It has been a rather dramatic two weeks since Georgia's attack on South Ossetia and the uncompromising response of the Russian military, but only now - with Poland signing a deal to host US missile interceptors as part of the missile defence shield - is the full story becoming clear. The war between Russia and Georgia took the West by surprise, despite the strong precedent for it, and has led to a quite heated debate. The only problem, though, is that this debate has remained largely shallow and simplistic.
The basic analysis of the conflict, as depicted by the mainstream media, is this: Georgia was wrong to attack South Ossetia, but Russia's response was completely disproportionate and unnecessary, whilst the US and UK are in no place to criticise due to its role in Iraq. And, to an extent, this is all true, but it is not the whole picture.
Although the conflict does have its roots in the South Ossetians' struggle for autonomy against the then-Soviet Republic of Georgia, its unrecognised independence of 1992, and Mikhail Saakashvili's strengthened crackdown in the region after the "Rose Revolution" in 2003, international influences also have to be taken into account. Georgia, though not a formal member, has strong ties with NATO and is engaged in an "Intensified Dialogue on ... membership aspirations" with the organisation. This is consistent with NATO's post-Cold War expansion, which has taken in Poland, Hungary, the Czech Republic, Latvia, Lithuania, Romania, Slovakia, and Bulgaria since the disintegration of the Warsaw Pact, and makes Georgia a strategic US ally in the Caucasus.
This does not mean that the South Ossetia conflict is a proxy war between the US and Russia, as "New World Order" conspiracy theorists insist, but it has allowed the United States to protect and reassert its global economic hegemony in the face of Russian resurgence. The US and NATO have failed to provide military support for Georgia, allowing Russia to completely dominate the disputed region, instead offering only diplomatic condemnation. However, fighting back militarily would have been unproductive, as Russia's swift and brutal retaliation against Georgia has given the US the prefect excuse to expand its Missile Defence Shield with Poland.
Though the US has officially denied any connection with the Georgia incident, instead sticking to the official line of the Missile Defence Agency (MDA) that the shield is necessary to protect against "rogue states" such as Iran who are "hostile to the U.S. and its allies," the Polish Defence minister Bogdan Klich's comments to Polish newspaper Dziennik suggested otherwise. "Above all," he is quoted as saying "it seems that the Americans changed their opinion as a result of the situation in the Caucasus" adding that "this conflict proved that Russia was not a stable partner for the States."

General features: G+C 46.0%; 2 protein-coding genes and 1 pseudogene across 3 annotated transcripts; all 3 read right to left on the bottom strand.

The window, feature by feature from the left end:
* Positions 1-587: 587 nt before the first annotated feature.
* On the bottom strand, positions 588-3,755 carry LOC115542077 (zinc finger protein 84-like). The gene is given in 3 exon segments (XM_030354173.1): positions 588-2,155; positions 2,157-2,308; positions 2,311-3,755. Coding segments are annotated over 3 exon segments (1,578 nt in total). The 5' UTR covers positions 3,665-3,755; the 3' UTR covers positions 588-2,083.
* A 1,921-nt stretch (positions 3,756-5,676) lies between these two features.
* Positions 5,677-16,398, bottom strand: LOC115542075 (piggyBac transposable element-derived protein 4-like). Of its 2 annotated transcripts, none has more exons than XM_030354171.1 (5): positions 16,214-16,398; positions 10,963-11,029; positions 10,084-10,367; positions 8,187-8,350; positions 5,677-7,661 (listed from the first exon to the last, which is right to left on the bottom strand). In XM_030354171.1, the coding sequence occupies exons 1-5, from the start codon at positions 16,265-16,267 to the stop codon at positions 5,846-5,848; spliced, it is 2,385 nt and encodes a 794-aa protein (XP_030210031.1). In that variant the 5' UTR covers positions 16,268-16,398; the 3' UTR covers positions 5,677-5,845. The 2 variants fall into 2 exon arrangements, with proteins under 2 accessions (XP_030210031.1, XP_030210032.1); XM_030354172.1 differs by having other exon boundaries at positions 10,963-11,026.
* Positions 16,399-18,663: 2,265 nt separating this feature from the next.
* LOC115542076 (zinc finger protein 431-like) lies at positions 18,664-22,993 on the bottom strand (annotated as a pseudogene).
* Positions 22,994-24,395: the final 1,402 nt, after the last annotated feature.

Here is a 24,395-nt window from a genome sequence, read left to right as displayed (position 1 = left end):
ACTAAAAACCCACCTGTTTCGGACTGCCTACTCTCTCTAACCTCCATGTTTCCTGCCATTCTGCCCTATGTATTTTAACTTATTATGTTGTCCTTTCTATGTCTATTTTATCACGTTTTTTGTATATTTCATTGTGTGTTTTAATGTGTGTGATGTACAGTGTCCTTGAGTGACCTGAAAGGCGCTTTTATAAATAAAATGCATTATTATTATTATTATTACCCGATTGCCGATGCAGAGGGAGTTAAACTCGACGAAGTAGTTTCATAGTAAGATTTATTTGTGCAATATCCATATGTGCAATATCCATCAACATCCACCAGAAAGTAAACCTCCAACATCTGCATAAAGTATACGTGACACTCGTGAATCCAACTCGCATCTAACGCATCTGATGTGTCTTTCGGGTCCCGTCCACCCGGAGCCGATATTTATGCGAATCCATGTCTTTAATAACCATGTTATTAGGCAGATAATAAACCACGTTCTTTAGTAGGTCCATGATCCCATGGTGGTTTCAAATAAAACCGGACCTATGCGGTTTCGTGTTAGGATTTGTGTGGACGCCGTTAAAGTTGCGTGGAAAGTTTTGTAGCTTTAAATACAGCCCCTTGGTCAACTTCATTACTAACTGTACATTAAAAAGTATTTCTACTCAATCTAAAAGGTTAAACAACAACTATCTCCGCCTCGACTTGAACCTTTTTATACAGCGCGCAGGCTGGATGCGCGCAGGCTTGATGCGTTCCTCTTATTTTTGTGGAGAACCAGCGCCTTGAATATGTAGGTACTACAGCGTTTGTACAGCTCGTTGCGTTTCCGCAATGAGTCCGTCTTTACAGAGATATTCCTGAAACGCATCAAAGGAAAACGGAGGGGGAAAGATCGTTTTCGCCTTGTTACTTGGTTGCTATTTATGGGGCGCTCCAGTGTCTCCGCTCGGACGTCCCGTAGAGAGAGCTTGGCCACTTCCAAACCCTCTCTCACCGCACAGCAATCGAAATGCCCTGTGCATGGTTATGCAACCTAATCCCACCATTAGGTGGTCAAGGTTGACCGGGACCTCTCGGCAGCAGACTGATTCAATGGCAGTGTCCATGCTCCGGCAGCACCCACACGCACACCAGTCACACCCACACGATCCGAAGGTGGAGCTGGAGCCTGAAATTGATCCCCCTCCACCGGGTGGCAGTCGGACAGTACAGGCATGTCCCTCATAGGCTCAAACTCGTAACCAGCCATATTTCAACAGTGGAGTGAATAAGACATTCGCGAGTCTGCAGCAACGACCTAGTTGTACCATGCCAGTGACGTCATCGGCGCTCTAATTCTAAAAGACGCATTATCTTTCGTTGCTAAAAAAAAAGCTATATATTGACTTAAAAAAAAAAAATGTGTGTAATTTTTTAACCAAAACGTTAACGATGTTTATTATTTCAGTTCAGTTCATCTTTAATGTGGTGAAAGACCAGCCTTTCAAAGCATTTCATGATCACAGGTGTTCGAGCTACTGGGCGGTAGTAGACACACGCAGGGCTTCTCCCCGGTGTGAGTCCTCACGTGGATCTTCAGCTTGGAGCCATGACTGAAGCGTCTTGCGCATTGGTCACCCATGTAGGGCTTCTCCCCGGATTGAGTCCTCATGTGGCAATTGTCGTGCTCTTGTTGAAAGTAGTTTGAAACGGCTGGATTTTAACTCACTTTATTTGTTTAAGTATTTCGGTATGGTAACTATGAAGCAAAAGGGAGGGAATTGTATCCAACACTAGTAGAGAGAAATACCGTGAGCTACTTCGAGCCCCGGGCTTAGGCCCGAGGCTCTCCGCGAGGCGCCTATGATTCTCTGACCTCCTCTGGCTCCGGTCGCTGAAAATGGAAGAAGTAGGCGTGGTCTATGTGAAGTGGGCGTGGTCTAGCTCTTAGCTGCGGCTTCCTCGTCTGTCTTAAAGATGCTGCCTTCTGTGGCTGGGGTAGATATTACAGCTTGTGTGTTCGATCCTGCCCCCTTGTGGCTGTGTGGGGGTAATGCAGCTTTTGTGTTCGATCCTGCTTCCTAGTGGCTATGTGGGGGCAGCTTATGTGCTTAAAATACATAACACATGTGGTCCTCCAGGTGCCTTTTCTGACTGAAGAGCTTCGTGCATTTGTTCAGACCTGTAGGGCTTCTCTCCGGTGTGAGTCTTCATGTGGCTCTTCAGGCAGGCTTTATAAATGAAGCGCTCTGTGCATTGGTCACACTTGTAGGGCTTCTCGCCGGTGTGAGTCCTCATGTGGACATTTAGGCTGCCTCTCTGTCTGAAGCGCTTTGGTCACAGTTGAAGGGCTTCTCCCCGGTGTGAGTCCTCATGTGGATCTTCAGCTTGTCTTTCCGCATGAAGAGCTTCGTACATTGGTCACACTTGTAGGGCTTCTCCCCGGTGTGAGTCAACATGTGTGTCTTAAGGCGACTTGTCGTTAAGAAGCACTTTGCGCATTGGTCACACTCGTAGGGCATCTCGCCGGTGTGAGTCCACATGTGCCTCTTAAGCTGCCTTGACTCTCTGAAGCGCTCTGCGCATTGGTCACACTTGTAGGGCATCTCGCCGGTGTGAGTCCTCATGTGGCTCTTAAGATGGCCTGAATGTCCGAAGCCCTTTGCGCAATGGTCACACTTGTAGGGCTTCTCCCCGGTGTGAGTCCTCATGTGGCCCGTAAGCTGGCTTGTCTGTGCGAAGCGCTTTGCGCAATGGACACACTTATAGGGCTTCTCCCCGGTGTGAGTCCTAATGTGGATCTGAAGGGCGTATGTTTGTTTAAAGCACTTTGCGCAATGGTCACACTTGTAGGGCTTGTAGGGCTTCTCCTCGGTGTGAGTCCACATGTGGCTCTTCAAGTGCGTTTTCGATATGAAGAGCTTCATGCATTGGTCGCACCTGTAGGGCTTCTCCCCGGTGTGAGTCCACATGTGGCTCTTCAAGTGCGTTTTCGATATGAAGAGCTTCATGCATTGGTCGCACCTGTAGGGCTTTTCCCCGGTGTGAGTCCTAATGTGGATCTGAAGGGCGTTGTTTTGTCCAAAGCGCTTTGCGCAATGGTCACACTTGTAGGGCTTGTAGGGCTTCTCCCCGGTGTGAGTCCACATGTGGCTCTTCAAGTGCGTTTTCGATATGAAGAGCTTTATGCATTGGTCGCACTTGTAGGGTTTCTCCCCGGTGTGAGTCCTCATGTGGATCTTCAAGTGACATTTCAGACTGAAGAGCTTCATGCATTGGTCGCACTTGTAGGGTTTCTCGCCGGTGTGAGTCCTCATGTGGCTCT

This fits well with the view put forward by the Project for a New American Century (PNAC) think-tank that the US must capitalise on victory in the Cold War by "build[ing] upon the achievements of past decades" and "shap[ing] a new century favourable to American principles and interests." And it is important that the US's "global leadership" must face no "challenges to our fundamental interests" and accept its "unique role in preserving and extending an international order friendly to our security, our prosperity, and our principles."
Thus, Russia's resurgence - and, for that matter, the rising economic might of China - cannot be allowed to present a "peer competitor" to America, and the crisis in South Ossetia has provided the perfect excuse to further negotiations for the expansion of the missile defence shield. These negotiations should not be viewed in isolation. The US also has designs upon the militarisation of space, and to that effect in 2002 vetoed efforts by the UN Conference on Disarmament to ban space weapons. We also know that the missile defence system has the capability to shoot down satellites as well as ballistic missiles, and that there is historical precedent of America making preparations for devastating "First Strike" plans.
So, the prospect of a completed missile defence shield presents some very disconcerting concepts. Essentially, it threatens to give America the power to launch a first strike anywhere in the world without fear of reprisals, and to cement US hegemony over the world. Russia and China both know this and have both promised to do everything in their power to stop it from going ahead. This places us, right now, at one of the most precarious and potentially unstable moments in the history of the planet.